SEATTLE (Reuters) - Federal agents and police raided state-sanctioned medical marijuana dispensaries across western Washington on Tuesday, targeting storefronts deemed to be engaged in illegal drug trafficking and money laundering.
The dispensaries singled out by the U.S. Drug Enforcement Administration were essentially operating under the state’s medical marijuana law to conceal criminal activity, U.S. Attorney Jenny Durkan said in a statement.
Federal officials did not immediately disclose the number of suppliers shut down in the sweep.
But the Cannabis Defense Coalition, a nonprofit advocacy group for marijuana, said on its website that 15 “medical cannabis access points” in at least six western Washington cities — Seattle, Tacoma, Olympia, Puyallup, Lacey and Rochester — were raided on Tuesday.
A spokeswoman for Durkan’s office, Emily Langlie, said one person was arrested by federal agents, and that additional arrests had been made by sheriff’s deputies in separate raids across three counties although she could not say how many.
Search warrant affidavits unsealed in federal court cited evidence that the dispensaries targeted in the sweep were involved in large-scale drug distribution and money laundering.
Storefront cannabis shops are neither explicitly permitted nor banned under a 1998 voter-approved state law that legalized pot in Washington for medical purposes, but they have widely proliferated nevertheless.
State law does allow collective medical marijuana gardens of up to 45 plants, or a maximum of 15 plants per patient.
Although cannabis is still listed as an illegal narcotic under federal law, 16 states and the District of Columbia have statutes decriminalizing marijuana for medical reasons, according to the National Drug Policy Alliance.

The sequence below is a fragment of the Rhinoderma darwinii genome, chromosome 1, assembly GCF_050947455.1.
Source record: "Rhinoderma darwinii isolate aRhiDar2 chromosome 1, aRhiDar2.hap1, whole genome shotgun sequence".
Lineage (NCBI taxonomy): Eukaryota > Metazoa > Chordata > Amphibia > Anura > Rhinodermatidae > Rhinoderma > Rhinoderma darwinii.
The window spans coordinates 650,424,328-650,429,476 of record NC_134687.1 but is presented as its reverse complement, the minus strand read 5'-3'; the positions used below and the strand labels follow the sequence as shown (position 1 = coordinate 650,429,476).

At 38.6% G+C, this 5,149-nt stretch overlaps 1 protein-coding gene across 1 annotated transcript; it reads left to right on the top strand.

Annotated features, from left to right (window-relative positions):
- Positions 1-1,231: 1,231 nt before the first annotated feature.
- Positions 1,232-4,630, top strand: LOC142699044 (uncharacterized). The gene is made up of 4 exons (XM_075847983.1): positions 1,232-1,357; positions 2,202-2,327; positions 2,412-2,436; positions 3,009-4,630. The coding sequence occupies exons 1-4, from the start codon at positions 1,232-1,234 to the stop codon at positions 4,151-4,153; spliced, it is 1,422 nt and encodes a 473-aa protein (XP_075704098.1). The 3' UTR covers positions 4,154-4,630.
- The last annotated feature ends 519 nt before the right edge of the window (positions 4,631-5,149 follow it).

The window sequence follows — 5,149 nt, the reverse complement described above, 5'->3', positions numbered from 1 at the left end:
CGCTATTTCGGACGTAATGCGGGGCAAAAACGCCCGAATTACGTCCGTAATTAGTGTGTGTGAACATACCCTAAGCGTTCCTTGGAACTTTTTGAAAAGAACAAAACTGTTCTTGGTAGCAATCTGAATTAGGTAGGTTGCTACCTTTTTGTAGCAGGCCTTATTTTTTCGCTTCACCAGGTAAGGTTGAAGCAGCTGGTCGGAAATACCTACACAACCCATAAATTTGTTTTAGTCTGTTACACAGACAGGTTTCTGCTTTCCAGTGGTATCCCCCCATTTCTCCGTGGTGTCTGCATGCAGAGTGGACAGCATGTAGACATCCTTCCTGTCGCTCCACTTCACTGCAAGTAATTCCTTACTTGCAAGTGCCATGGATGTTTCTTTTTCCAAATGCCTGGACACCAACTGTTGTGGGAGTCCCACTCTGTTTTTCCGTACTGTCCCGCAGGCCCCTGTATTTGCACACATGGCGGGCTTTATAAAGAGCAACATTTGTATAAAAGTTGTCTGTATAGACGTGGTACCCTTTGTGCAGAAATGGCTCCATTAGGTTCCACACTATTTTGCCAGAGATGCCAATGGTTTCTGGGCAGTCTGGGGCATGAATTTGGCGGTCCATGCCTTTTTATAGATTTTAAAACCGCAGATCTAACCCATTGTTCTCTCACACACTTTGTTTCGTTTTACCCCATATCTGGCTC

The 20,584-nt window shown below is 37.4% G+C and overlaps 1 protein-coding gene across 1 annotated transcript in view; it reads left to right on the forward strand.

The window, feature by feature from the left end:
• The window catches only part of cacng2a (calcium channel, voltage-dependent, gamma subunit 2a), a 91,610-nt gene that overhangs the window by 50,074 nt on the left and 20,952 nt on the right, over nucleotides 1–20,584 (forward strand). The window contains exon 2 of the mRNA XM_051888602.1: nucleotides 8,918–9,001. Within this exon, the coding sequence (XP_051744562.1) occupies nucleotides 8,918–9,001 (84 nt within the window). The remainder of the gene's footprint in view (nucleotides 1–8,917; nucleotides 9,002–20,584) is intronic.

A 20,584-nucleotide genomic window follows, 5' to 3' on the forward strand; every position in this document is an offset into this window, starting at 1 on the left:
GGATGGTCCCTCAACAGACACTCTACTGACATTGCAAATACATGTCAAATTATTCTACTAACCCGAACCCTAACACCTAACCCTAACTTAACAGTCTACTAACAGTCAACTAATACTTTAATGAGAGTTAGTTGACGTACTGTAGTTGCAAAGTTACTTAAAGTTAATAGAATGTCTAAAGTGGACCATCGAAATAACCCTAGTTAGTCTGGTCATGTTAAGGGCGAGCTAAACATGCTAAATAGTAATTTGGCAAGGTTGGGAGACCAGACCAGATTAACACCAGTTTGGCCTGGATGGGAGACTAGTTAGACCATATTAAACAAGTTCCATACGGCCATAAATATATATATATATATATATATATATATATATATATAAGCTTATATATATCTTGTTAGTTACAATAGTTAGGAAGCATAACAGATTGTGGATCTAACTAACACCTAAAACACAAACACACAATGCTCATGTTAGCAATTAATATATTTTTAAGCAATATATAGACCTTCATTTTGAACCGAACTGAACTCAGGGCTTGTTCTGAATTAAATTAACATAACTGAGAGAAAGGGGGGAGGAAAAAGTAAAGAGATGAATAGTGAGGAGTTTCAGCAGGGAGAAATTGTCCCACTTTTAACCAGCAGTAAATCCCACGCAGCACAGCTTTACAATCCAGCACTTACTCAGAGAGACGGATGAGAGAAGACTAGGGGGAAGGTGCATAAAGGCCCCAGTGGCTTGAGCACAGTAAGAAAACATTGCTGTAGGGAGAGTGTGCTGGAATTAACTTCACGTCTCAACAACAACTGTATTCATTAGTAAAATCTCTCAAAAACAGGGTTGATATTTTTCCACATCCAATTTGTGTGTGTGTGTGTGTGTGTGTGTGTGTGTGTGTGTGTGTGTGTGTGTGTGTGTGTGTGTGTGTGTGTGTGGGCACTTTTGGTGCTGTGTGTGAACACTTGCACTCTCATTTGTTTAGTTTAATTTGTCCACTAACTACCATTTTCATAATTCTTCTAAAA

Tuesday’s sweep marked the first major federal crackdown on pot shops in western Washington since Governor Christine Gregoire in April vetoed most provisions of a bill that would have established a new regulatory system for medical marijuana.
Gregoire has said she was swayed by a legal opinion from U.S. prosecutors threatening to target not only dispensary owners but state regulators who would enforce the proposed new law.
Federal prosecutors said they were not going after patients who have a legitimate medical need for pot.
“We will not prosecute truly ill people or their doctors who determine that marijuana is an appropriate medical treatment,” Durkan said.
Federal agents had raided more than seven dispensaries in the eastern Washington city of Spokane in May and April after facility operators there refused to shut down.
Last month, federal prosecutors announced a get-tough stance against dispensaries in California that were found to be engaged in drug trafficking under the guise of supplying medical marijuana patients.
The raids on Tuesday appeared to take dispensary operators by surprise, said Seattle defense attorney Aaron Pelley, who told Reuters that two pot dispensary clients were “served with pre-indictment paper” by law enforcement but not jailed.
“In eastern Washington and California, they fired a shot over the bow. Here in western Washington, it looks like the feds put boots on the ground and started kicking down doors.”
In July, Seattle’s mayor signed into law a city licensing system for medical marijuana distribution, requiring suppliers to comply with city codes that govern public nuisance complaints, plumbing and food-handling, for example.
Three of the facilities that Cannabis Defense Coalition said were raided are in Seattle.
Editing by Steve Gorman and Cynthia Johnston